Image sources: DesiringGod.org, Bonnellart.com. Artist: Daniel Bonnell
I was reading my Bible plan on youversion the other day when it led me to the baptism of Christ. I’d never thought much of the event before, but this time it stood out.
Why did Jesus submit to baptism? There are two parts to this answer we should explore: the role of baptism in Jewish life; and what baptism seems to represent in the New Testament Scripture. We will look only at the second for now.
Baptism represents several things. I believe that baptism is representative of repentance from sin, and it prepares our souls for public affiliation with Christ. But why would Christ himself need to be baptized? Is he not sinless? Is he not our master, the one by whom we are named? What is the significance of his act?
While thinking about this and reading a couple articles about this passage, I think that baptism is representative of work that is public and work that is private. Or maybe I’m more correct to say that Christ’s baptism reflected both private and public reality simultaneously. More than this, it referred to Christ’s present and future work, simultaneously.
In Matthew when Jesus says that his baptism fulfills all righteousness, that is a present reality. The reality of the death of Christ is already present to him and he is already working in the task he has been prepared for. It is like a war. When we speak of World War II, or Haiti’s War of Independence, we can think of it as a series of battles, but it is all one event historically. All of these events come together as a unified whole. This is how God sees the work of Christ. In submitting to baptism, Christ also indicates-privately since no one else has knowledge of the event at the time-his obedience to the Father’s plan for redemption of man. This is why He says He is well pleased with His Son. His Son has accepted the cross, and descending and ascending into and from the waters symbolizes his descent to and resurrection from death on the cross.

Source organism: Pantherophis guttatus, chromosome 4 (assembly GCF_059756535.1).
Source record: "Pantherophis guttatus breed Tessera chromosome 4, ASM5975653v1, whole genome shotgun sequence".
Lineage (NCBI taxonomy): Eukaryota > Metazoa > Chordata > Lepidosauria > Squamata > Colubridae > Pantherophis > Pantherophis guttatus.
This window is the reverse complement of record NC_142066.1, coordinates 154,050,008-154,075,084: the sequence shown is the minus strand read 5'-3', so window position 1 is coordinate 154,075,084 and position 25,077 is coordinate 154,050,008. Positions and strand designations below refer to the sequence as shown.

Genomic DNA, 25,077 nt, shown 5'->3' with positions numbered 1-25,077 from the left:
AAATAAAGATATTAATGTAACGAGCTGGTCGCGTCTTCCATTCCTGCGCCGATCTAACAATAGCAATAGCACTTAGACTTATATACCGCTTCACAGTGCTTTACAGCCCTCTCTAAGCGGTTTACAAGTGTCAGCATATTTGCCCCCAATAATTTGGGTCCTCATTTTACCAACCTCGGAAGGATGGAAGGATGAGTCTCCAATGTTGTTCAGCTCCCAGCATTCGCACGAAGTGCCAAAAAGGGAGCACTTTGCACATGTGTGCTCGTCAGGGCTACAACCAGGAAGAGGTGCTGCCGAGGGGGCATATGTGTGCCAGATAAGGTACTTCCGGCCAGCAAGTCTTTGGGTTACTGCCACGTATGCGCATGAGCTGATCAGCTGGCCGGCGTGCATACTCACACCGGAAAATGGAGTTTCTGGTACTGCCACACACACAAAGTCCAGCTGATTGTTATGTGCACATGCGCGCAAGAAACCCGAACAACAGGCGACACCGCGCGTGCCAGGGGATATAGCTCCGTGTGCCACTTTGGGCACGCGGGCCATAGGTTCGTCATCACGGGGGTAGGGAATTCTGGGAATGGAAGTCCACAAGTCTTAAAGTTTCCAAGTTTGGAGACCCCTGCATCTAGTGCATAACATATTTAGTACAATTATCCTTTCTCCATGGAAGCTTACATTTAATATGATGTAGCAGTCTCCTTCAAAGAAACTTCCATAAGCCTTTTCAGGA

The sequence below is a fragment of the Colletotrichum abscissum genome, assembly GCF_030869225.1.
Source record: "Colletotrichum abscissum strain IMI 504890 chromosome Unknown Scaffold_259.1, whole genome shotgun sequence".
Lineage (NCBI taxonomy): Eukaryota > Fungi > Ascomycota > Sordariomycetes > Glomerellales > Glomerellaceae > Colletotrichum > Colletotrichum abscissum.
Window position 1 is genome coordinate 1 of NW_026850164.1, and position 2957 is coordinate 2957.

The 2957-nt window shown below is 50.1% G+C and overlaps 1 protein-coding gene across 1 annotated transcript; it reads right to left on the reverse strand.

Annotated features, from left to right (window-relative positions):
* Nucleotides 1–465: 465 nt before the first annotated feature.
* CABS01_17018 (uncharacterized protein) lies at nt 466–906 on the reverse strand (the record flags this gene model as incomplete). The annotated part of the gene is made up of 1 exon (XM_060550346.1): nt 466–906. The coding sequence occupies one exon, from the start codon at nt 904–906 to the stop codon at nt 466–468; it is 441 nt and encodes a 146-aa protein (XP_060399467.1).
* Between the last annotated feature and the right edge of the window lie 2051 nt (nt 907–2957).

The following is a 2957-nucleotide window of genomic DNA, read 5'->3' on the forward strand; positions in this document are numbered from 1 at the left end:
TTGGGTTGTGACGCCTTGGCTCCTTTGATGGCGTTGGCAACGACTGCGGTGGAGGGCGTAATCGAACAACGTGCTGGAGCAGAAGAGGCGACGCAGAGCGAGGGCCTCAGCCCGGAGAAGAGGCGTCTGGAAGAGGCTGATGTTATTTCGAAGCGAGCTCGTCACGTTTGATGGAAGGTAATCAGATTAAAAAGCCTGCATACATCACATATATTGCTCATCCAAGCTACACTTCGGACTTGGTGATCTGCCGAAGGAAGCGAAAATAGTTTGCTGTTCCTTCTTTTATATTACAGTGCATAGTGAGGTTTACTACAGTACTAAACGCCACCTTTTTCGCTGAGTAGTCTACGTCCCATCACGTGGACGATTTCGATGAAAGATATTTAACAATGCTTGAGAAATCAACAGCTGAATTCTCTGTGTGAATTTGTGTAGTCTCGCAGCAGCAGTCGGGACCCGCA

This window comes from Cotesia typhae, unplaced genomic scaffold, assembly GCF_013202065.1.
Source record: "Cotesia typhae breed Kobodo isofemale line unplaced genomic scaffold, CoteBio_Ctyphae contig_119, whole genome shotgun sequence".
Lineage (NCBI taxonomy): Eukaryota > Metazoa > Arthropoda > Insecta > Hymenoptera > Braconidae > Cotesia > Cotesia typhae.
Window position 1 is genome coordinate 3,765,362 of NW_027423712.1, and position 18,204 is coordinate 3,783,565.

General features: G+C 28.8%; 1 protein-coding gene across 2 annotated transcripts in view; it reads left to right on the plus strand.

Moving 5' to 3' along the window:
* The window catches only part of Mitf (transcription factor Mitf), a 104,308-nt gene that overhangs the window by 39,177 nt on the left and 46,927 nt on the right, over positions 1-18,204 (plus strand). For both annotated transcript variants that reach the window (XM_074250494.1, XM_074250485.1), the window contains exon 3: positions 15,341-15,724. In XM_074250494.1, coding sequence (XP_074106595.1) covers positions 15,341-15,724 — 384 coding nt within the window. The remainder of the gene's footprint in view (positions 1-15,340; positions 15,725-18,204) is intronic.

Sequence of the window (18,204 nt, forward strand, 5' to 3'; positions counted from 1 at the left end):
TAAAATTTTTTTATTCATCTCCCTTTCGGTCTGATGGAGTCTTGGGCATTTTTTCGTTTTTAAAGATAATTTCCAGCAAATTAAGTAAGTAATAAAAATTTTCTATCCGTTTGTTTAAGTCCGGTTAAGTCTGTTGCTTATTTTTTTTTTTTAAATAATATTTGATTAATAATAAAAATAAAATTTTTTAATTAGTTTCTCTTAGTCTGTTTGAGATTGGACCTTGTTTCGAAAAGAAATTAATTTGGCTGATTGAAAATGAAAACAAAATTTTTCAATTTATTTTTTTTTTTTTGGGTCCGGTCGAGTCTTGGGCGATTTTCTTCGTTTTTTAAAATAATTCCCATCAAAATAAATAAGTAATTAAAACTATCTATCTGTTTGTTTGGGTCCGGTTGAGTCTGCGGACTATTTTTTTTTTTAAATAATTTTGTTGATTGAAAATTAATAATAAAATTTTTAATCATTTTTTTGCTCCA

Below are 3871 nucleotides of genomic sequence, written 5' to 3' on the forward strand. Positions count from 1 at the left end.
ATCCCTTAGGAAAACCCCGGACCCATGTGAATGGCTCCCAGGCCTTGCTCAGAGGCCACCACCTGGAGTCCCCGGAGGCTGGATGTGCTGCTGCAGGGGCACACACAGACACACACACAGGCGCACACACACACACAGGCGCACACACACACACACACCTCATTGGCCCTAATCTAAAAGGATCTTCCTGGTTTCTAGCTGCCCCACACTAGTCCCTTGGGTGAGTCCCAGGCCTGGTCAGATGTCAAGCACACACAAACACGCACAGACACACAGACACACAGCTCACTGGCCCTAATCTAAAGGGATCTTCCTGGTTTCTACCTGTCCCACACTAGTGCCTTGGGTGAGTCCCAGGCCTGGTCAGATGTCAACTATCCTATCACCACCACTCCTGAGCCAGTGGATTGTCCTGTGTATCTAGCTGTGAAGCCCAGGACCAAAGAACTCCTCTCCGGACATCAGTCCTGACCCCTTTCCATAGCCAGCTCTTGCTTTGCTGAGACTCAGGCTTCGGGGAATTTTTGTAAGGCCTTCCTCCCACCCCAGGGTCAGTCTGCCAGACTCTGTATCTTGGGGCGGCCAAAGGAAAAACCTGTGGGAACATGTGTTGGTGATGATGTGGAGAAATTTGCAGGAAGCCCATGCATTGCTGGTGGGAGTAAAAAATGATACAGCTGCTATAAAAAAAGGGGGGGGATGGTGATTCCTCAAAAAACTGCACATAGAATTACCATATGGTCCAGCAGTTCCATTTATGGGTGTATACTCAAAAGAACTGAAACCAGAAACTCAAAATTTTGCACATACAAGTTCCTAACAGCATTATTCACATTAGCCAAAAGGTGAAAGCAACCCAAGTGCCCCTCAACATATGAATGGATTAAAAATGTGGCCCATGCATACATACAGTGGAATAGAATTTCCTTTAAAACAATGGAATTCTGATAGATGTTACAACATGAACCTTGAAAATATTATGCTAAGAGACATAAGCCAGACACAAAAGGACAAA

It is public because everyone witnesses these events. The completion and fulfillment of God’s plan is announced. But it is also indicative of future work. It points in human time to a future reality that will be fulfilled 3.5 years later at the conclusion of his public ministry. The baptism is a symbol that promises the completion of a future reality.
Therefore, the baptism is important because it is yet another testimony of God’s faithfulness to Himself and His promises. To Him, He has already completed His work in you, and your salvation and glorification is one complete and unified event. But he is also promising the fulfillment of a future reality. That you will be presented along with His Son faultless before the throne. It is private because your baptism indicates your obedient acceptance and participation in His plan. But it is public because you declare your identification with Christ in His death, burial, and resurrection.
Present and future, public and private.
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